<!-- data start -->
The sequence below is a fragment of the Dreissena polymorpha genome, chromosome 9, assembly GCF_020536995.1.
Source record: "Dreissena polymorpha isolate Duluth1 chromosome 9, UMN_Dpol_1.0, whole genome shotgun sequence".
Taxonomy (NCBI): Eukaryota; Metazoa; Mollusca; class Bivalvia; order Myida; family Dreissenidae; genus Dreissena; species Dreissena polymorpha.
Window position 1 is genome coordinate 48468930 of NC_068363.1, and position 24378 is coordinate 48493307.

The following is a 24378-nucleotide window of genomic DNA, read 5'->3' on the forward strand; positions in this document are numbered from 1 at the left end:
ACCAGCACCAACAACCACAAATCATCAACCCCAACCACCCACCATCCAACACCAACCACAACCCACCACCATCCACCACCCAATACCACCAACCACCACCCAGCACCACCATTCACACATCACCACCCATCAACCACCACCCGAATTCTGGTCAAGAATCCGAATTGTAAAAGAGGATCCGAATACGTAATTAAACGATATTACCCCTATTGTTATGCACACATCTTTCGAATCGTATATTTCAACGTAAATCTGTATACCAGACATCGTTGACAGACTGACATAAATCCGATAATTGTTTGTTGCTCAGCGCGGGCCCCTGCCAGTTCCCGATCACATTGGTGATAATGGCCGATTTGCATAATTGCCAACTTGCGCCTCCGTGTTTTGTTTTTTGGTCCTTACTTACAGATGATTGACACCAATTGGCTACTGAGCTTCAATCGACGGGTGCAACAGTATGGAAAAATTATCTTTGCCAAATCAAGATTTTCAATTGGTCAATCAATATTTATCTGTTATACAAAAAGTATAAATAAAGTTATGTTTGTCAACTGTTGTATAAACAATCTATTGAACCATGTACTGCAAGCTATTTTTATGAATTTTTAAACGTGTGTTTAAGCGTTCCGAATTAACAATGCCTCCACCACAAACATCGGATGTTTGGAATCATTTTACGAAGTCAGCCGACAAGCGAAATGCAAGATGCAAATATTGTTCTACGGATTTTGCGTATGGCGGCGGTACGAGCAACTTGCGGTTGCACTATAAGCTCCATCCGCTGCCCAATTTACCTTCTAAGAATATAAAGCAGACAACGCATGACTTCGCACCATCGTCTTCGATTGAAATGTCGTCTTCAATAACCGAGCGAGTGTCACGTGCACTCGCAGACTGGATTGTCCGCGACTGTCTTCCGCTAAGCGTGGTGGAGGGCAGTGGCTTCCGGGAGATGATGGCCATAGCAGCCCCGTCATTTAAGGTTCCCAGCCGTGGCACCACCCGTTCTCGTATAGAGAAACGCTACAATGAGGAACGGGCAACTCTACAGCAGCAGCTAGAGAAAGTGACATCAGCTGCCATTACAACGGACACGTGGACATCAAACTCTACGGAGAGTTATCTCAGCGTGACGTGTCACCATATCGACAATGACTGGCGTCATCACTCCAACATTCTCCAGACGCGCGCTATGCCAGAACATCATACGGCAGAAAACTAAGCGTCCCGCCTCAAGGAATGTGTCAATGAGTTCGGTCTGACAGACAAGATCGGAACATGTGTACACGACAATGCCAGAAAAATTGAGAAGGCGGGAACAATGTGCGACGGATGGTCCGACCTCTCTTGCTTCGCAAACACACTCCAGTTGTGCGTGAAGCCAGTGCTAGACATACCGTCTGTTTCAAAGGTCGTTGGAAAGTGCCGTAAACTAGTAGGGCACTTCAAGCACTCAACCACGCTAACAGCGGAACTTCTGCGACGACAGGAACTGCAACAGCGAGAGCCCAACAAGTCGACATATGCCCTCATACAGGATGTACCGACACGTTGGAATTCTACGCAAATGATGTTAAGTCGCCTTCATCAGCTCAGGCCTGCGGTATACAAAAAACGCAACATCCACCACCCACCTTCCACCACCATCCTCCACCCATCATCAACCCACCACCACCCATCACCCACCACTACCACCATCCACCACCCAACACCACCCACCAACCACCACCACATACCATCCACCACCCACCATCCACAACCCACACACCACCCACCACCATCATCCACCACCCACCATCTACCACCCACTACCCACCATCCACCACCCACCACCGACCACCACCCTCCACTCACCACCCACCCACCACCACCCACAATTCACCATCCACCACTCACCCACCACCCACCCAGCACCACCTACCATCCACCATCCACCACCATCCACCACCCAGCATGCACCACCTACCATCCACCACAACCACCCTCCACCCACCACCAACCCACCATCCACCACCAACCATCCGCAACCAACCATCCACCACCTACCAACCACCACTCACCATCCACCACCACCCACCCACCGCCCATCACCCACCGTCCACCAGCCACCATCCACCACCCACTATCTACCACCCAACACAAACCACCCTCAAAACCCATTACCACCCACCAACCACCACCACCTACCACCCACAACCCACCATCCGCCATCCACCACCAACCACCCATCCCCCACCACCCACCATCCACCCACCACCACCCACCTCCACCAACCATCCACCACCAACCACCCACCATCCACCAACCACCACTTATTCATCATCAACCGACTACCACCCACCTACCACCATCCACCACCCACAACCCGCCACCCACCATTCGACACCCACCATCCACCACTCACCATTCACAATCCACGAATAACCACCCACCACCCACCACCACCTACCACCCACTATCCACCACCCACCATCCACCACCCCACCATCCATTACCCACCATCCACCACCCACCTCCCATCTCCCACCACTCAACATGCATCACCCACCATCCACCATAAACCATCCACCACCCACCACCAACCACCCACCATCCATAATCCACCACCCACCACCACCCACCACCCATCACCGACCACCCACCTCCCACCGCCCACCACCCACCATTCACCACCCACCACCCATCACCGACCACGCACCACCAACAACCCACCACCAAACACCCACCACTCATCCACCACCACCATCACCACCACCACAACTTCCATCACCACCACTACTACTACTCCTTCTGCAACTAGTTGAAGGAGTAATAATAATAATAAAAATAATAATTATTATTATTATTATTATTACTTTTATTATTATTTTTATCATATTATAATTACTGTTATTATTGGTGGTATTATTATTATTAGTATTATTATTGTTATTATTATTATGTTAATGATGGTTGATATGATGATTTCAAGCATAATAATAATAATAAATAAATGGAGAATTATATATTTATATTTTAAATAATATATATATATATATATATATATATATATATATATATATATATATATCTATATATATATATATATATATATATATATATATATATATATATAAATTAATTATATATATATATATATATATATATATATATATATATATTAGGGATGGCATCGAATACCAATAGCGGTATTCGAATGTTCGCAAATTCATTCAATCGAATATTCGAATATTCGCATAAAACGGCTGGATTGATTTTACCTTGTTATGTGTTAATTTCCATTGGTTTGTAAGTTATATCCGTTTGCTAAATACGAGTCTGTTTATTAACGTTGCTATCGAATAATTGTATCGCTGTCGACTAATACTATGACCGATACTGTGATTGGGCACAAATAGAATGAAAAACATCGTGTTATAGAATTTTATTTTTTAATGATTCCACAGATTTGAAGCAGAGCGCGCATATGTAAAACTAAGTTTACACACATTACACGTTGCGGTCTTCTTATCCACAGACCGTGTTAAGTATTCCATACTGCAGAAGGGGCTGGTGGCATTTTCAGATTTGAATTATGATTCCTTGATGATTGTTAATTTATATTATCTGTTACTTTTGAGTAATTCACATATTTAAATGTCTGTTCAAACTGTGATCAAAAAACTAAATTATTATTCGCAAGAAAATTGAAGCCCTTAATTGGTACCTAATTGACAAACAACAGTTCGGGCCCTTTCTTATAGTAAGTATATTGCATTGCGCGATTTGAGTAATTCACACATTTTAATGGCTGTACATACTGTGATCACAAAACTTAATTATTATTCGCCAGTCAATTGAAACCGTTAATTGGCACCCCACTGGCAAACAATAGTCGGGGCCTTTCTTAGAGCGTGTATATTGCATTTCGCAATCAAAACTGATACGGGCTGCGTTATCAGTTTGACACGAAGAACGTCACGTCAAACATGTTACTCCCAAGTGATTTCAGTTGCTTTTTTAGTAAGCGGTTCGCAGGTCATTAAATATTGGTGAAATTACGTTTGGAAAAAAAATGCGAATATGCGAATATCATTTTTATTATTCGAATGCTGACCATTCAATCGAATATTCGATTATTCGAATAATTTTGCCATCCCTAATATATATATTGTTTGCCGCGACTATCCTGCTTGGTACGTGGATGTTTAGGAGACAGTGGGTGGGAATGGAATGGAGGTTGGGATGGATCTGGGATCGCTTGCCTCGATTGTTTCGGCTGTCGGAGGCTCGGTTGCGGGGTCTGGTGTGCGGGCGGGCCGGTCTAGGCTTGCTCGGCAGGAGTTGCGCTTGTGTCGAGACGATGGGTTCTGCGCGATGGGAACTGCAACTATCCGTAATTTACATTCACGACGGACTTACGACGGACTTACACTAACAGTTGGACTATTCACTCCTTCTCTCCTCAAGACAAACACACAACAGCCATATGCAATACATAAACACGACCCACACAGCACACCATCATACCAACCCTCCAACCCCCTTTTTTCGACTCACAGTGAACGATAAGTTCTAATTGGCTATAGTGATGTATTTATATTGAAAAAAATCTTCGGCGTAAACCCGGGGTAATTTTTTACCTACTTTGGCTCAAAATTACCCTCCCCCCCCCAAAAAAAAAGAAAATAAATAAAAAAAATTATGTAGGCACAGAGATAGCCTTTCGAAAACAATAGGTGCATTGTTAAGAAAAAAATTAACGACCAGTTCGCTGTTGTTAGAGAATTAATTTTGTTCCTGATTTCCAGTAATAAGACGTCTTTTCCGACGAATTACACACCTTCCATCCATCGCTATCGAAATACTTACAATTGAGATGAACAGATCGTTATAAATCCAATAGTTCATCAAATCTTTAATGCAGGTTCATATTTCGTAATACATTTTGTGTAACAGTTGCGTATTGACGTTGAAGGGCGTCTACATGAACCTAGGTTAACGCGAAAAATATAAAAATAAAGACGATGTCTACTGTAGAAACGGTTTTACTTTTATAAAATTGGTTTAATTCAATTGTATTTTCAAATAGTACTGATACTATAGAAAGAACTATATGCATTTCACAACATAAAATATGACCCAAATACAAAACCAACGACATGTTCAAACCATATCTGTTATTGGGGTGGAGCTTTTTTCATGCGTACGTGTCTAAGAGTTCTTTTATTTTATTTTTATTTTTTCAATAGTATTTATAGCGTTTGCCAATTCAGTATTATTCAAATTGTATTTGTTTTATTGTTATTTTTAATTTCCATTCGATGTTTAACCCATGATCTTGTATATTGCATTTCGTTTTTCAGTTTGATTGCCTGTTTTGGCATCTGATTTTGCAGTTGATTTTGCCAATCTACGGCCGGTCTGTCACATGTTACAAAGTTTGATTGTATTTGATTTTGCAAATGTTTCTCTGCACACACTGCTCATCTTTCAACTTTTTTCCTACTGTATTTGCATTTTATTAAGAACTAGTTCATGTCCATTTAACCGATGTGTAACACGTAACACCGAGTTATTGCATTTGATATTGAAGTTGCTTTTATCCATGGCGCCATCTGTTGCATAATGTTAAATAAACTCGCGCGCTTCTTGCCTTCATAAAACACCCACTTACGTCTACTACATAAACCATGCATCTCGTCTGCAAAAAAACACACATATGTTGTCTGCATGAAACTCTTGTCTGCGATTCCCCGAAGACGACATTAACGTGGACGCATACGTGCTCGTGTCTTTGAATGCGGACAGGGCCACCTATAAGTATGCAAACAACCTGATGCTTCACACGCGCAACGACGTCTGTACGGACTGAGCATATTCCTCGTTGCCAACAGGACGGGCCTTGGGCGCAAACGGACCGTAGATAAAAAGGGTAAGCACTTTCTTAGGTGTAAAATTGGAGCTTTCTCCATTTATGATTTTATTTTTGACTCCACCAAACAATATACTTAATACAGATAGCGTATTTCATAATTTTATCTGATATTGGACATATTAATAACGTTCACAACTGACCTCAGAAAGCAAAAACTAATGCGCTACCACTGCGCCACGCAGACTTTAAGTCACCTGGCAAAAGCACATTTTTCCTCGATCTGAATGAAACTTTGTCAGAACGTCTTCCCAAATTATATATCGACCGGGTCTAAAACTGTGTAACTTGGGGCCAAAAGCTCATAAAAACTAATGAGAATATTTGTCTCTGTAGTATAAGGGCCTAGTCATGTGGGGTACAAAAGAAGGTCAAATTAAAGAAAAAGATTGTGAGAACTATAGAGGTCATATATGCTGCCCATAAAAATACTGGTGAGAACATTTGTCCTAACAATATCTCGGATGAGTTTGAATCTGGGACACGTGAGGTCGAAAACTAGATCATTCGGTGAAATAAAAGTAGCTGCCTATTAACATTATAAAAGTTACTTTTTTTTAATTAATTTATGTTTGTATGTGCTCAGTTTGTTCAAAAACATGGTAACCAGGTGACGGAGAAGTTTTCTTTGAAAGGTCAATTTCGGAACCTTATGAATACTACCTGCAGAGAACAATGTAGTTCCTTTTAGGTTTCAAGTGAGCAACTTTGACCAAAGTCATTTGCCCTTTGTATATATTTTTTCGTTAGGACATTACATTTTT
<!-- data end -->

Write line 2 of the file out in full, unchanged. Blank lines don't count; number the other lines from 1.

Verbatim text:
Source record: "Dreissena polymorpha isolate Duluth1 chromosome 9, UMN_Dpol_1.0, whole genome shotgun sequence".